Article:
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There are many steps required for closing international corporate deals. One step that may seem straightforward is retrieving documents such as good standing certificates (or the country equivalent) and formation/ charter documents. However, when dealing with different jurisdictions that have their own legal systems and languages, it can be challenging for legal counsel to perform this due diligence work for their clients outside the U.S. in a timely and efficient way.
In this article, we’ll review some of the many intricacies involved in fulfilling international document retrievals as part of the overall legal due diligence process.
An institution that exists in one legal system may not exist in the other. The international equivalents of documents and filings have different names and are governed by different laws than in the U.S.
For example, many governments don’t have the concept of “good standing.” The equivalent of a good standing certificate might be a “certified extract,” “certificate of existence,” or “HRB certificate” as it’s called in Germany, but none of these may officially convey the meaning of good standing as it’s known in the U.S. The benefit of having an experienced provider is that you can obtain the help you need to determine what documents may be available to meet your requirement for a good standing.
Another document that has different nomenclature is “articles of incorporation”, which can be called “charter documents,” “memorandum of association,” and more. What is commonly known as a “bring down letter” is referred to in other countries as a “comfort letter,” “verbal status report,” or “profile report.”
Outside the U.S., an “apostille certificate” is commonly known as an “authentication certificate” or simply “legalization.”
It’s also important to note that when searching for a U.S. equivalent document in another country, the information required may not match one-to-one and additional documents may be needed, adding time and complexity to the retrieval process.
For example, when obtaining copies of a company’s formation or incorporation document these may not always reflect amendments, changes, and appointments. Instead, those documents must be ordered separately. In Germany, things are a little different and this information is included in the HRB certificate (equivalent to a certificate of good standing).
Even within the same country, a U.S. equivalent document can differ from city to city or state to state. In India, for instance, the nature of a certificate of good standing can vary depending on whether the business is in New Delhi or elsewhere.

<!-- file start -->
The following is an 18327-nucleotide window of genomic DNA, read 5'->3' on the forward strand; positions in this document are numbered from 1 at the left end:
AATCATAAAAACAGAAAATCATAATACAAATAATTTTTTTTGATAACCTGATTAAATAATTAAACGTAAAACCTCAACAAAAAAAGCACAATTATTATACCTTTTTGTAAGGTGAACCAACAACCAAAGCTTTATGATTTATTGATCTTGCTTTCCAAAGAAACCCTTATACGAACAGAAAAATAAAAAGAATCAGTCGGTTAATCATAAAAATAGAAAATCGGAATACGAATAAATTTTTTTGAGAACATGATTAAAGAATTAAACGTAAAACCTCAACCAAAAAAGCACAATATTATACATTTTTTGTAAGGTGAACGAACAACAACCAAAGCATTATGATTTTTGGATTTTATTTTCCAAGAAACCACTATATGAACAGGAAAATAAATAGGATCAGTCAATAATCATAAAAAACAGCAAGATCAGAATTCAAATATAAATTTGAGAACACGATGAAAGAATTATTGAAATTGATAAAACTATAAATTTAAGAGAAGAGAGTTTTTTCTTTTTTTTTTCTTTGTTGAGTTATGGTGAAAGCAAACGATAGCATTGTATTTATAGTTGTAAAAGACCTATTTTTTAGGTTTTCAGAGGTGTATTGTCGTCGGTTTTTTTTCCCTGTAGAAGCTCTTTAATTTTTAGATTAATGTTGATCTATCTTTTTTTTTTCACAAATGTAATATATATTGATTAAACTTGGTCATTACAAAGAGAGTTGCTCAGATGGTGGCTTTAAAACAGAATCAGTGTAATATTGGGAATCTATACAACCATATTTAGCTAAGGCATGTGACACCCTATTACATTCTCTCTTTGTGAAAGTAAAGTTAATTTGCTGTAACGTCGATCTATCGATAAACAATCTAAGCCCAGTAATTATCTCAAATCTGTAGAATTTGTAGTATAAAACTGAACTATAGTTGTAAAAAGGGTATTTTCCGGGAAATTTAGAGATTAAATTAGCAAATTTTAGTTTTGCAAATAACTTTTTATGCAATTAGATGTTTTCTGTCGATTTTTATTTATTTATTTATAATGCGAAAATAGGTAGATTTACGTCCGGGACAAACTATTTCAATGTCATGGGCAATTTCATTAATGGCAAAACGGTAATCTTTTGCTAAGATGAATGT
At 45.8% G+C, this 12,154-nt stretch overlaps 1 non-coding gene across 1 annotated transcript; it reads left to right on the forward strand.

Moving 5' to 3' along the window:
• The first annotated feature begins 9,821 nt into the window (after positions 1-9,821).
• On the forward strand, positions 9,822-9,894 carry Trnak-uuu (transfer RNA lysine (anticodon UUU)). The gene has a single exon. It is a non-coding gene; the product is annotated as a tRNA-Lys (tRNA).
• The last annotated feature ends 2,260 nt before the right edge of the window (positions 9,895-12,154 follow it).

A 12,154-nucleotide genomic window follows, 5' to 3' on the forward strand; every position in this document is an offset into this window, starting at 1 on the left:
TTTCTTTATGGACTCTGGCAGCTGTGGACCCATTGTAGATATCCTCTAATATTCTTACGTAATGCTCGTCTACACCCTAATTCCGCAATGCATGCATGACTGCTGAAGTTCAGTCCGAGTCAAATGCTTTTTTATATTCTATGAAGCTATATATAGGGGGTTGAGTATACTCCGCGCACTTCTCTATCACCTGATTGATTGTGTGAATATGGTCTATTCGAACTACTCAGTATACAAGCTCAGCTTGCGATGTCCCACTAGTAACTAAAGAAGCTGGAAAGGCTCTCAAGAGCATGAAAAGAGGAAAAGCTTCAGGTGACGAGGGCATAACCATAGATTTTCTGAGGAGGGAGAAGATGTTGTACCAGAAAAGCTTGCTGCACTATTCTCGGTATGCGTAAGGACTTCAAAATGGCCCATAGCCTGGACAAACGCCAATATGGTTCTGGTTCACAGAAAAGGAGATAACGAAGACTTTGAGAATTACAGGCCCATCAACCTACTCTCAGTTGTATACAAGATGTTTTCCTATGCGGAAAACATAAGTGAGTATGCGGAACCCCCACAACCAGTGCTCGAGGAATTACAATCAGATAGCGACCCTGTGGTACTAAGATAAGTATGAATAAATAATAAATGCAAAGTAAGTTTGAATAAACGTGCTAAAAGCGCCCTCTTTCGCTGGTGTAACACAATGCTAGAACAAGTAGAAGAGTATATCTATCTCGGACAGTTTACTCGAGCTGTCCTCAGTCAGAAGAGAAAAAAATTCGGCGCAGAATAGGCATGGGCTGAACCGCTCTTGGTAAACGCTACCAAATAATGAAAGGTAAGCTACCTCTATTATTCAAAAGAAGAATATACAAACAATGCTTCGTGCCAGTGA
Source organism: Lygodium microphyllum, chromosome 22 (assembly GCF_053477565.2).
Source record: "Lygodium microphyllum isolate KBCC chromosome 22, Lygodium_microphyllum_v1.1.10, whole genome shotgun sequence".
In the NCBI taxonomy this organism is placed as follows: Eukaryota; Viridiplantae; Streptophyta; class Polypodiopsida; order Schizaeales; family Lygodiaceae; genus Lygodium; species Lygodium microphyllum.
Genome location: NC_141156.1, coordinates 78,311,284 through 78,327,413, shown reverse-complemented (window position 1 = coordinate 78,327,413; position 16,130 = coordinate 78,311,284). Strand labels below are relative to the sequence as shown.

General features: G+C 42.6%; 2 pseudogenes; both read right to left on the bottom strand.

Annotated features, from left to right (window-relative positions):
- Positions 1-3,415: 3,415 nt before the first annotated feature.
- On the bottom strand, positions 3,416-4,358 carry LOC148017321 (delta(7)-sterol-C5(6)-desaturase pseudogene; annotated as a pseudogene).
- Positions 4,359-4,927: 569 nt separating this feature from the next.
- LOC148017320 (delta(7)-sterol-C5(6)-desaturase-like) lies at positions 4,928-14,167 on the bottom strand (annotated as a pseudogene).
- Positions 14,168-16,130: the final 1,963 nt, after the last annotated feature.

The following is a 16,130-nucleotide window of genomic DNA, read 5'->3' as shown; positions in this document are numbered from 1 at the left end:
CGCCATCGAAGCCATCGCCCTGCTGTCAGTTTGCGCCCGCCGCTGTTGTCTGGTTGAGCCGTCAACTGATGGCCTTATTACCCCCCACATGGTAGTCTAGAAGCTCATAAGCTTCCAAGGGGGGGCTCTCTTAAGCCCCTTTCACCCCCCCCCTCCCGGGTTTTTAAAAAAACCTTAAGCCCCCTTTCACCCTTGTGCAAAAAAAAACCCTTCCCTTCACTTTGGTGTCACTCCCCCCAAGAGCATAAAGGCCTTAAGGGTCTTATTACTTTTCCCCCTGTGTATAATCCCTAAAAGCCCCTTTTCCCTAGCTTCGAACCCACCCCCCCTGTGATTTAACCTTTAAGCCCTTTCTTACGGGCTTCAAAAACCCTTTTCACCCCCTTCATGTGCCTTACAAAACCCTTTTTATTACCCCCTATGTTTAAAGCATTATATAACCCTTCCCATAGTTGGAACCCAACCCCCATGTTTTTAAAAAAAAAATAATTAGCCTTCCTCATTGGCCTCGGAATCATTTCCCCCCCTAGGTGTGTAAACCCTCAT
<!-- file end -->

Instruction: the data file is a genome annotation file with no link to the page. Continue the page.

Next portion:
Health checks and credit reports can also be inconsistent across countries, with the information differing based on what’s available in each jurisdiction. Similarly, litigation and judgement search reports can be different. In the Cayman Islands, a popular jurisdiction for incorporation, reports will include both pending litigations and judgments, whereas in the UK, these reports must be ordered separately.
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Legal translations can add to the complexity of a project in two ways. First, documents are often issued in the local language. Unless your clients know the language of the country of origin, they will not be able to confirm the contents of the document and will require a translated version. Second, foreign agencies and jurisdictions often have unique requirements for how a translation is to be done and by whom. It is important to consider working with a provider who can provide translation services when required.
Furthermore, some countries require that the company name be represented in their language, no matter the company’s country of origin. In China, for example, the company name must be stated in Chinese characters.
Some countries are more accommodating. In the Netherlands, certificates of good standing are automatically issued in English. And in Japan and Taiwan, copies of good standing documents are provided in English alongside the official local language document.
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Some countries have dramatically different approaches to doing business than in the U.S. This can be most apparent in their timelines for responding to requests. Depending on the document, some countries may respond quickly while others can take weeks or months.
In India, your clients can count on at least 10 to 20 business days for a good standing equivalent, compared to a one to two-day turnaround in other jurisdictions. In Canada, timelines can vary depending on the province in which the search is being done. In some territories, it could be the same day or one to two days at a maximum, while in others, such as the northwest territories, it can take between one and two weeks.
Working on international deals can bring a host of unexpected challenges that can impact your clients’ deal timeline. Understanding the complexities and nuances of document retrieval outside of the U.S. — a key part of the overall due diligence that legal professionals and advisors complete for their clients — is critical. Working with a trusted partner and leveraging their know-how and local expertise can help simplify complex multi-jurisdictional searches through a single point of contact and is key to your and your client’s success.
To learn more about how CT’s Global Transactional Services can help you better manage your client’s international needs, contact a CT representative at (855) 444-5358 (toll-free U.S.).
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